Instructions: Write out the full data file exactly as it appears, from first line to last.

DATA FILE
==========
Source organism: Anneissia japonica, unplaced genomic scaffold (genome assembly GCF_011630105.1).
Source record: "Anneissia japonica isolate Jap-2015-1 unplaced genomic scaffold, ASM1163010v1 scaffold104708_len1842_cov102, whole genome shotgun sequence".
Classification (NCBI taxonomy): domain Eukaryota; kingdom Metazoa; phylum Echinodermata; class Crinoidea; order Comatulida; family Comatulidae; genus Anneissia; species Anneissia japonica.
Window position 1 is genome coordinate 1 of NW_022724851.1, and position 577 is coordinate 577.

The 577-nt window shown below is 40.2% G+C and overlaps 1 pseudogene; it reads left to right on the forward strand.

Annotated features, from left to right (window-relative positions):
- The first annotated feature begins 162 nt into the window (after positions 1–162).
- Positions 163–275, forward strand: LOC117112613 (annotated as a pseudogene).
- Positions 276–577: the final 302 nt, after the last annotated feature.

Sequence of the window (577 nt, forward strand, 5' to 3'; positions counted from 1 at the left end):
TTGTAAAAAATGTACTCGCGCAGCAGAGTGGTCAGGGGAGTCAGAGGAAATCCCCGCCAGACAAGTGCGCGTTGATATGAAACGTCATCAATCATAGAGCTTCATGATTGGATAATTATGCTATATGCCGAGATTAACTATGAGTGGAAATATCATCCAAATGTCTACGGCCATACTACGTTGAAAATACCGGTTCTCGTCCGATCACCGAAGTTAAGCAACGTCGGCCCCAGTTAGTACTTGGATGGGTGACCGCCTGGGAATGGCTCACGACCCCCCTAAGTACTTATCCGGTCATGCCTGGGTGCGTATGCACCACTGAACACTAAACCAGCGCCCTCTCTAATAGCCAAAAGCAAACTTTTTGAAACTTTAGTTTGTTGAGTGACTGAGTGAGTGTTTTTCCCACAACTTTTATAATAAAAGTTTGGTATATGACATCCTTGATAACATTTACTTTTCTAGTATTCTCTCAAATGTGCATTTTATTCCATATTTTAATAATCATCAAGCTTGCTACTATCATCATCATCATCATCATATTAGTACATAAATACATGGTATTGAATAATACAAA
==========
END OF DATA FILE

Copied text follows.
Source organism: Anneissia japonica, unplaced genomic scaffold (genome assembly GCF_011630105.1).
Source record: "Anneissia japonica isolate Jap-2015-1 unplaced genomic scaffold, ASM1163010v1 scaffold104708_len1842_cov102, whole genome shotgun sequence".
Classification (NCBI taxonomy): domain Eukaryota; kingdom Metazoa; phylum Echinodermata; class Crinoidea; order Comatulida; family Comatulidae; genus Anneissia; species Anneissia japonica.
Window position 1 is genome coordinate 1 of NW_022724851.1, and position 577 is coordinate 577.

The 577-nt window shown below is 40.2% G+C and overlaps 1 pseudogene; it reads left to right on the forward strand.

Annotated features, from left to right (window-relative positions):
- The first annotated feature begins 162 nt into the window (after positions 1–162).
- Positions 163–275, forward strand: LOC117112613 (annotated as a pseudogene).
- Positions 276–577: the final 302 nt, after the last annotated feature.

Sequence of the window (577 nt, forward strand, 5' to 3'; positions counted from 1 at the left end):
TTGTAAAAAATGTACTCGCGCAGCAGAGTGGTCAGGGGAGTCAGAGGAAATCCCCGCCAGACAAGTGCGCGTTGATATGAAACGTCATCAATCATAGAGCTTCATGATTGGATAATTATGCTATATGCCGAGATTAACTATGAGTGGAAATATCATCCAAATGTCTACGGCCATACTACGTTGAAAATACCGGTTCTCGTCCGATCACCGAAGTTAAGCAACGTCGGCCCCAGTTAGTACTTGGATGGGTGACCGCCTGGGAATGGCTCACGACCCCCCTAAGTACTTATCCGGTCATGCCTGGGTGCGTATGCACCACTGAACACTAAACCAGCGCCCTCTCTAATAGCCAAAAGCAAACTTTTTGAAACTTTAGTTTGTTGAGTGACTGAGTGAGTGTTTTTCCCACAACTTTTATAATAAAAGTTTGGTATATGACATCCTTGATAACATTTACTTTTCTAGTATTCTCTCAAATGTGCATTTTATTCCATATTTTAATAATCATCAAGCTTGCTACTATCATCATCATCATCATCATATTAGTACATAAATACATGGTATTGAATAATACAAA